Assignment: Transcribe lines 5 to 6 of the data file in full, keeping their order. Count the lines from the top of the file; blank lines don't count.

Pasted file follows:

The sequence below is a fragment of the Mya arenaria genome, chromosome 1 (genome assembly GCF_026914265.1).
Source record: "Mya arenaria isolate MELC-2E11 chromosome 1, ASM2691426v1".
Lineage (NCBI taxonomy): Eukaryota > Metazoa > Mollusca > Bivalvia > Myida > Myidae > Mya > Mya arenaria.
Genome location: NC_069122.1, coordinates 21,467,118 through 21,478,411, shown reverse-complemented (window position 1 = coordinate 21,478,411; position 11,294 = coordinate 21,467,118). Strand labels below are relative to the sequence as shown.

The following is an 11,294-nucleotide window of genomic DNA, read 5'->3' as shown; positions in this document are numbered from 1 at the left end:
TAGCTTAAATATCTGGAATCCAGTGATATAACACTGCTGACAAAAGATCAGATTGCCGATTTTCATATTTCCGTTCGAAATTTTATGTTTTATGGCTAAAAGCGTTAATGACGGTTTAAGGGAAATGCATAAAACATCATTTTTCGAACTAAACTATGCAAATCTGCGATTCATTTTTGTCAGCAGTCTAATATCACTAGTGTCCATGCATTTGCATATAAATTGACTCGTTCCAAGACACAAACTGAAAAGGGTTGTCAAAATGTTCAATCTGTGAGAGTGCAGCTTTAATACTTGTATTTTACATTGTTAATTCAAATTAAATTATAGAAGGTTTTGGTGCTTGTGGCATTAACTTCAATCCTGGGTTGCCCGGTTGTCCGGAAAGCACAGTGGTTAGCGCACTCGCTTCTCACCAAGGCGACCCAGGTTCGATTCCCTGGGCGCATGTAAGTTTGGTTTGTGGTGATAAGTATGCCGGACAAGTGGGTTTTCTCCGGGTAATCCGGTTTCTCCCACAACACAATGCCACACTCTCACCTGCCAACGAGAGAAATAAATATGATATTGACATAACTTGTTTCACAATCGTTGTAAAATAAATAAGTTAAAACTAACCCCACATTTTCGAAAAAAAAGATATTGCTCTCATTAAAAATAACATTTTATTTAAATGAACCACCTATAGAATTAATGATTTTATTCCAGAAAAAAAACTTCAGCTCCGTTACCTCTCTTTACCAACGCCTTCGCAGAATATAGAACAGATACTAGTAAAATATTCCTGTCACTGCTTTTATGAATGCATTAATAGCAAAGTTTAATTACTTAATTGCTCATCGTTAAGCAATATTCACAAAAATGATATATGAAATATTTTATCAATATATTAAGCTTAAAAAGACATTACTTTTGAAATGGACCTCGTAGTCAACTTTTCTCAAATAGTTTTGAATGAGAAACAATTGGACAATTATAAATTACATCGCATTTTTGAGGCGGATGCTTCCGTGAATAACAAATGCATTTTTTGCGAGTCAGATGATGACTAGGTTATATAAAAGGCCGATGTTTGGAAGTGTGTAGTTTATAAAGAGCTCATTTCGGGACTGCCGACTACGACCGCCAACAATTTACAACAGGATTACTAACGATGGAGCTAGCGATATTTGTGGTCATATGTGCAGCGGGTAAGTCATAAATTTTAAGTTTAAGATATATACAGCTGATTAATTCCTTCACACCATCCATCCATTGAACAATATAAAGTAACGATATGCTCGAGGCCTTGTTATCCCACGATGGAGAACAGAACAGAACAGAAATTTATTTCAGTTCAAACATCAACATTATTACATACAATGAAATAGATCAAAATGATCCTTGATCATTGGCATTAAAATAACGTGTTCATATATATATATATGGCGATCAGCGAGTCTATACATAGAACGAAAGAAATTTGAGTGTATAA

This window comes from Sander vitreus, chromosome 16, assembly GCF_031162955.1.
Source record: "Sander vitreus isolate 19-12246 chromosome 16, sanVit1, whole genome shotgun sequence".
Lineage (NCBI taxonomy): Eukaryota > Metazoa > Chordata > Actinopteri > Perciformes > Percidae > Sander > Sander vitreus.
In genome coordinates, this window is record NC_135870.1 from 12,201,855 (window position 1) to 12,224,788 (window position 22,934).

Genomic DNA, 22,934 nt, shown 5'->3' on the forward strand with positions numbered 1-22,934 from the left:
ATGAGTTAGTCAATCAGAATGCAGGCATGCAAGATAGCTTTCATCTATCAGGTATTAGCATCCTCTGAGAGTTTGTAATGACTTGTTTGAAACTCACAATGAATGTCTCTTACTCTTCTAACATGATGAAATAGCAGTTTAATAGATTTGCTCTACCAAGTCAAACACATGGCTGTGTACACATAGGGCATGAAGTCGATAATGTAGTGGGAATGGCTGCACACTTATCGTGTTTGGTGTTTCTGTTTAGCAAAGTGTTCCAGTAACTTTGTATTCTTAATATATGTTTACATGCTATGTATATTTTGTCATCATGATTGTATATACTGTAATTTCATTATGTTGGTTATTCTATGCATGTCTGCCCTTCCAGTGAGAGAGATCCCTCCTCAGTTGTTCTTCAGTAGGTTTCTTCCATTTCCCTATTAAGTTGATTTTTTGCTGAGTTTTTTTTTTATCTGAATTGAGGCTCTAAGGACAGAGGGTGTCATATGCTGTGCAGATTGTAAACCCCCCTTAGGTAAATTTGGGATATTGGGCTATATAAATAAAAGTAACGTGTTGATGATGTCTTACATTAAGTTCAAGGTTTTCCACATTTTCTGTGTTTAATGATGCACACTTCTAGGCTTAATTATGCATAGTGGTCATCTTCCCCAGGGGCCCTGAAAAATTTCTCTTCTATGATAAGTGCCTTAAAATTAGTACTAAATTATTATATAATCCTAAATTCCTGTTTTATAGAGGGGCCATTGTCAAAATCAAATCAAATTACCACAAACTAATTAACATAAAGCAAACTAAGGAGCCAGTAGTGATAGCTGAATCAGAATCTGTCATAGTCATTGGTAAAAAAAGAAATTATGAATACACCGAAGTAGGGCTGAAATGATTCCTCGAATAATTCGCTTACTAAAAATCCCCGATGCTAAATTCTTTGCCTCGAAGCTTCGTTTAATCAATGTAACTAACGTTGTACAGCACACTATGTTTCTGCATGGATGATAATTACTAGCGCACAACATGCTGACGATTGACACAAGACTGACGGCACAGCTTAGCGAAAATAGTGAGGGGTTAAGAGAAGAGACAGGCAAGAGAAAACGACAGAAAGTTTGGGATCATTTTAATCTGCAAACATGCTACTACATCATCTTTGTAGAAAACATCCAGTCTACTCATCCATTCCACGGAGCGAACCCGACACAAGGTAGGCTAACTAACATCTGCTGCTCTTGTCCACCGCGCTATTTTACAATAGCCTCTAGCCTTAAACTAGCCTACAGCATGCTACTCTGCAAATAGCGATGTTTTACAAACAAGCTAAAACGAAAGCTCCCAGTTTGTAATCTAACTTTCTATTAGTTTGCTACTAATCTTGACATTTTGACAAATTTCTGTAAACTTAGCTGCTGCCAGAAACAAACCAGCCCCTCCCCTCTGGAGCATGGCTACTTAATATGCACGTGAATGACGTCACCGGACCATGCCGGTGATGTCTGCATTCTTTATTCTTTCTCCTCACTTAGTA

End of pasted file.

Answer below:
The following is an 11,294-nucleotide window of genomic DNA, read 5'->3' as shown; positions in this document are numbered from 1 at the left end:
TAGCTTAAATATCTGGAATCCAGTGATATAACACTGCTGACAAAAGATCAGATTGCCGATTTTCATATTTCCGTTCGAAATTTTATGTTTTATGGCTAAAAGCGTTAATGACGGTTTAAGGGAAATGCATAAAACATCATTTTTCGAACTAAACTATGCAAATCTGCGATTCATTTTTGTCAGCAGTCTAATATCACTAGTGTCCATGCATTTGCATATAAATTGACTCGTTCCAAGACACAAACTGAAAAGGGTTGTCAAAATGTTCAATCTGTGAGAGTGCAGCTTTAATACTTGTATTTTACATTGTTAATTCAAATTAAATTATAGAAGGTTTTGGTGCTTGTGGCATTAACTTCAATCCTGGGTTGCCCGGTTGTCCGGAAAGCACAGTGGTTAGCGCACTCGCTTCTCACCAAGGCGACCCAGGTTCGATTCCCTGGGCGCATGTAAGTTTGGTTTGTGGTGATAAGTATGCCGGACAAGTGGGTTTTCTCCGGGTAATCCGGTTTCTCCCACAACACAATGCCACACTCTCACCTGCCAACGAGAGAAATAAATATGATATTGACATAACTTGTTTCACAATCGTTGTAAAATAAATAAGTTAAAACTAACCCCACATTTTCGAAAAAAAAGATATTGCTCTCATTAAAAATAACATTTTATTTAAATGAACCACCTATAGAATTAATGATTTTATTCCAGAAAAAAAACTTCAGCTCCGTTACCTCTCTTTACCAACGCCTTCGCAGAATATAGAACAGATACTAGTAAAATATTCCTGTCACTGCTTTTATGAATGCATTAATAGCAAAGTTTAATTACTTAATTGCTCATCGTTAAGCAATATTCACAAAAATGATATATGAAATATTTTATCAATATATTAAGCTTAAAAAGACATTACTTTTGAAATGGACCTCGTAGTCAACTTTTCTCAAATAGTTTTGAATGAGAAACAATTGGACAATTATAAATTACATCGCATTTTTGAGGCGGATGCTTCCGTGAATAACAAATGCATTTTTTGCGAGTCAGATGATGACTAGGTTATATAAAAGGCCGATGTTTGGAAGTGTGTAGTTTATAAAGAGCTCATTTCGGGACTGCCGACTACGACCGCCAACAATTTACAACAGGATTACTAACGATGGAGCTAGCGATATTTGTGGTCATATGTGCAGCGGGTAAGTCATAAATTTTAAGTTTAAGATATATACAGCTGATTAATTCCTTCACACCATCCATCCATTGAACAATATAAAGTAACGATATGCTCGAGGCCTTGTTATCCCACGATGGAGAACAGAACAGAACAGAAATTTATTTCAGTTCAAACATCAACATTATTACATACAATGAAATAGATCAAAATGATCCTTGATCATTGGCATTAAAATAACGTGTTCATATATATATATATGGCGATCAGCGAGTCTATACATAGAACGAAAGAAATTTGAGTGTATAA